Will Zell likes to solve problems. The latest issue he's tackled: A new venture fund that opens up investment in early-stage companies, which traditionally has been available only to wealthy individuals, to nearly anyone in the U.S.

Back in 2009, while he was running a real estate company, Zell was debating starting another business. Attorneys told him his fund idea was impossible due to regulatory issues, so he turned his attention to other ventures. He finally returned to the problem in 2019 and started work on what became the Columbus, Ohio-based Zell Capital, which launched in June. The fund requires a minimum investment of just $1,000, and is not limited to accredited investors (usually those with more than $1 million in net worth or $200,000 in annual income). That policy "is actually pretty revolutionary" says Elizabeth Yin, general partner and co-founder of San Francisco-based Hustle Fund. 

Zell Capital is part of a push in the venture world to make investing more accessible and dodge the accredited investor hurdle and other legal challenges, Yin adds. Zell says he essentially "threaded a needle" to clear all the requirements and create what he calls an Access fund. Zell Capital will manage this network of investors, who Zell hopes will help founders with support, mentorship, and free marketing, and plans to look for businesses from all over the country when the fund begins investing this month. 

"When I think about my life and what I want to do with it, everything boils down to building a platform to positively impact communities I'm engaged in and causes I believe in," Zell says.

Zell started early trying to make an impact, running for a city council seat in his hometown of Bellefontaine, Ohio, at 17. He lost, but says the campaign helped him develop skills and motivation that have spurred his entrepreneurial career. After college, he worked at a church in the area and later started a side gig in real estate flipping houses that steadily grew into a full-time business.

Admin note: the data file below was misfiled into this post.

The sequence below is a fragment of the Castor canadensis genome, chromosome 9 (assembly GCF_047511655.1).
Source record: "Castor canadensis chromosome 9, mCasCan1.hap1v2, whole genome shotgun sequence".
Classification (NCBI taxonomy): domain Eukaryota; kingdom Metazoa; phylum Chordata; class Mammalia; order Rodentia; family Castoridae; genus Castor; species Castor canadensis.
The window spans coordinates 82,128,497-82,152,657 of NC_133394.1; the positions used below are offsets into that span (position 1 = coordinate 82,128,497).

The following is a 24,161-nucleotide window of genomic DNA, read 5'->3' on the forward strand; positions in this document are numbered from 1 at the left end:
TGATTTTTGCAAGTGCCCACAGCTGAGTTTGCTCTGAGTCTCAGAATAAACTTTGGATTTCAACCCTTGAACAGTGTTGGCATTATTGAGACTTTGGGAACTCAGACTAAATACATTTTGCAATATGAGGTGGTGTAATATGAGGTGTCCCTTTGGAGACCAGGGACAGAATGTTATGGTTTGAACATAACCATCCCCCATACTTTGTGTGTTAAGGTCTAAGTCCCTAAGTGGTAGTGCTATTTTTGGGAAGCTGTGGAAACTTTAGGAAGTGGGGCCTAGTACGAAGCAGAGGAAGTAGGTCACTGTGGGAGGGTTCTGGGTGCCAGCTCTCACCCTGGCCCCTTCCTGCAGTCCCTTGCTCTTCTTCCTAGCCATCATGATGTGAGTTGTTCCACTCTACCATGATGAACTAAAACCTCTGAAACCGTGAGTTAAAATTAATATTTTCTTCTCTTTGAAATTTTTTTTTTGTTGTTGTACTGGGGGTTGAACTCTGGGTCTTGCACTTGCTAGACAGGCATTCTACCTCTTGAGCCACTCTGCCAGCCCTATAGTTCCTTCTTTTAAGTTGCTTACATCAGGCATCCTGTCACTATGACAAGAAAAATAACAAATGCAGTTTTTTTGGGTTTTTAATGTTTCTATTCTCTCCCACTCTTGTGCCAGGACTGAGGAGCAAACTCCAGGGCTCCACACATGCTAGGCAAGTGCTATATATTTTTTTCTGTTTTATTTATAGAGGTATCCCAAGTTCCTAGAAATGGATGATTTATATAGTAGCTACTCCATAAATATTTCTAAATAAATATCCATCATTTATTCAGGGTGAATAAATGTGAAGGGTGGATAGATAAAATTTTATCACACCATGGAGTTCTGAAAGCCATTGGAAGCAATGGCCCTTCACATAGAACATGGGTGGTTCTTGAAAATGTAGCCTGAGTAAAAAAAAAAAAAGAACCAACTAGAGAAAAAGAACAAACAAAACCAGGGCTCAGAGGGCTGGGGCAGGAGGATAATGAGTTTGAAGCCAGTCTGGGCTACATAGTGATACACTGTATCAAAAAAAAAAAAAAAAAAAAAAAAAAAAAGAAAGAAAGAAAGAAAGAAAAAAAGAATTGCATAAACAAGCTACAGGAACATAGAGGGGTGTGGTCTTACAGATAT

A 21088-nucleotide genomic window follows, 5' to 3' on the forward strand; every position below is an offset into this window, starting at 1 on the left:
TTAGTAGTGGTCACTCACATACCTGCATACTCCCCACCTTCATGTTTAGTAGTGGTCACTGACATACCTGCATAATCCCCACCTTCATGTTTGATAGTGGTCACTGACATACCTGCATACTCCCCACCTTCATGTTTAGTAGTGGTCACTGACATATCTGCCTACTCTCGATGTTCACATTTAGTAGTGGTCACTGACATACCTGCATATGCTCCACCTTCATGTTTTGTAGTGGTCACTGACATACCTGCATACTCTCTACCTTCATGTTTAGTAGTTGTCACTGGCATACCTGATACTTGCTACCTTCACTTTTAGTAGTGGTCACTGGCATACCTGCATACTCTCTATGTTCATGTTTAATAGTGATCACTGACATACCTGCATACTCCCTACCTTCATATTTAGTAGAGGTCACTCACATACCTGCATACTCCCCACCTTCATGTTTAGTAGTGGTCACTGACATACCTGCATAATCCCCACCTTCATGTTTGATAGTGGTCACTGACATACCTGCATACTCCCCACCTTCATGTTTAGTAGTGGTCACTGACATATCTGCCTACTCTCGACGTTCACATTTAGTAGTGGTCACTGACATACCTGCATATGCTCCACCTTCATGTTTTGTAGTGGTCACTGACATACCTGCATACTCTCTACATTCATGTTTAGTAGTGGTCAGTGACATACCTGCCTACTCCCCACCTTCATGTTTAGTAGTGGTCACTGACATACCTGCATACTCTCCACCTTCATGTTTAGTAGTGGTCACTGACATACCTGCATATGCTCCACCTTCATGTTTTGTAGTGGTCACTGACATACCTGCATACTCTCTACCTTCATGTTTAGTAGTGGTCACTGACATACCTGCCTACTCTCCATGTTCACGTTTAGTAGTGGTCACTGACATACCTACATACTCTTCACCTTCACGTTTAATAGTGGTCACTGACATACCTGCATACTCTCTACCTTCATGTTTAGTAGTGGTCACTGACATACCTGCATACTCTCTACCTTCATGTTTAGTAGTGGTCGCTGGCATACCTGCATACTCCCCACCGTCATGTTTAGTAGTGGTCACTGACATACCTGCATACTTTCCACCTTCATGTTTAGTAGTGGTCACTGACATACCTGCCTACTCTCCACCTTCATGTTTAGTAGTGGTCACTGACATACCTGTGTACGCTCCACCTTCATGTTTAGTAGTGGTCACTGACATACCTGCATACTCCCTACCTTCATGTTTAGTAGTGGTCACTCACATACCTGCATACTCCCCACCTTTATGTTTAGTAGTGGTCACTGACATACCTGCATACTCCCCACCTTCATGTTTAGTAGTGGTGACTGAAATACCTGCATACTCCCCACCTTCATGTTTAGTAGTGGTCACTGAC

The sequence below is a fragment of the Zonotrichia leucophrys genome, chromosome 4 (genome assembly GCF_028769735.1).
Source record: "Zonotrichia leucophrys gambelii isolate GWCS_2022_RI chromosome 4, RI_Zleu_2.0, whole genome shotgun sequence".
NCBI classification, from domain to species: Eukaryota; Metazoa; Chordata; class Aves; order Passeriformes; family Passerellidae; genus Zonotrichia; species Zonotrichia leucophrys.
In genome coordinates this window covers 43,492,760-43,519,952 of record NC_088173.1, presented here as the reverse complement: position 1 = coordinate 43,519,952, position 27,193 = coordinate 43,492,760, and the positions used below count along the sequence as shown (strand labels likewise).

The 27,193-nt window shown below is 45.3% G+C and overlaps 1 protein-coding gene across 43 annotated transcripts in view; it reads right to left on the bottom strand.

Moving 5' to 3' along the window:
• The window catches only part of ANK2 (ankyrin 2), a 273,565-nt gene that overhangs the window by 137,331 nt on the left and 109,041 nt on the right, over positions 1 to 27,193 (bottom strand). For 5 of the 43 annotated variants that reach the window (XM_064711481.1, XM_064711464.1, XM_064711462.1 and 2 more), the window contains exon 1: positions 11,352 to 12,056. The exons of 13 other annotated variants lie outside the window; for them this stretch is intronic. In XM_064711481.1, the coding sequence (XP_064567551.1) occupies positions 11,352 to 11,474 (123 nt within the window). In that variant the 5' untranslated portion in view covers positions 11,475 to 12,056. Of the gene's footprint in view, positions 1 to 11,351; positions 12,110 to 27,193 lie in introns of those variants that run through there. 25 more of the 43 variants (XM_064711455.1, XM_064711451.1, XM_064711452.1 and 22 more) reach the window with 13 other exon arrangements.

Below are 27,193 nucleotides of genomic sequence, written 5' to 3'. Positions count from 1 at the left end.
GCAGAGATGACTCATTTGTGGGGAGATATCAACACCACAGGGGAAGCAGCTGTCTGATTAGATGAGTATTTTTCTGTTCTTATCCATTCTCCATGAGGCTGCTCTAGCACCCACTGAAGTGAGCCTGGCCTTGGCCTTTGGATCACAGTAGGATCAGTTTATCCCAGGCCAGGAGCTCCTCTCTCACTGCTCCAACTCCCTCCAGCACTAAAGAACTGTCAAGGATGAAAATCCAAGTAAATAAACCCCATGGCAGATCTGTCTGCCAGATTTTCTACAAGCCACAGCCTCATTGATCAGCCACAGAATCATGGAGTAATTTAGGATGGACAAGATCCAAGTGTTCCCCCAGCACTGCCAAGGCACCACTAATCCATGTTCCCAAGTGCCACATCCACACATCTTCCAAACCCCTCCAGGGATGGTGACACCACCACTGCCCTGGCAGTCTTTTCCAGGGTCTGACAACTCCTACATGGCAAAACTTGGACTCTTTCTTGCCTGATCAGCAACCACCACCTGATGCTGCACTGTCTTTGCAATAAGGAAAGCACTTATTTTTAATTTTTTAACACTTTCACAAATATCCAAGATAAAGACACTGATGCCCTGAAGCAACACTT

In 2011, he attended a conference about entrepreneurship and was inspired by the speakers there. He thought: How much would I pay to get 30 minutes one-on-one with a high-profile person I admire, like the type who might give a talk at a conference? The following year he launched Huddlewoo, a platform where users would pay to have conversations with celebrities.

Also in 2012, he co-founded another venture to attack what he saw a big problem: The inability of local news to compete with large social media platforms. He started by purchasing and rebranding a newspaper in nearby Marysville, Ohio, as ConnectToHome, an advertiser-funded, digital platform where community organizations could publish positive stories or notices. Ohio investors said it was too localized to scale, while Silicon Valley investors would consider it only if he moved to the Bay Area.

Ultimately the lack of capital forced Zell to shut down ConnectToHome in 2014. He shuttered Huddlewoo in part for similar reasons the following year. By then he was also scaling down the real estate business, though he still has a few rental properties today. "A lot of the pain of that time is what fuels me for Zell Capital," he says. 

Finally, the serial entrepreneur found success with Nikola Labs. Zell co-founded the company in late 2014 out of Ohio State University to provide wireless power for charging mobile devices and industrial sensors. The Federal Communications Commission approved the first wireless power device in 2017, but Zell and his co-founders struggled to create a commercially viable product within the regulatory landscape. They instead took one of their other innovations to market, a sensor with extra-long battery life that detects when machines are going to break so they can be fixed without disrupting manufacturing schedules. The company grew its annual recurring revenue by 11 times in 2020 and is on its way to growing six times in 2021, Zell says. 

The difference for this venture? The university connected Zell with Ikove Capital, a "venture development company" focused on Midwestern businesses that in turn connected Nikola Labs with investors. Zell says that more than 90 percent of the company's funding has come through the firm's network.

Nikola Labs and Zell Capital are based in Columbus, but Zell still lives just outside of Bellefontaine. His wife runs a coffee shop and bakery that he advises on informally, and he's been involved with main street revitalization efforts for years. That's a lot of businesses, but Zell is ceaselessly energized by entrepreneurship.

"Everything that you see started with an idea that a person had at one point in the past and manifested that idea into reality," he says. "For me, there is nothing more exhilarating than that process."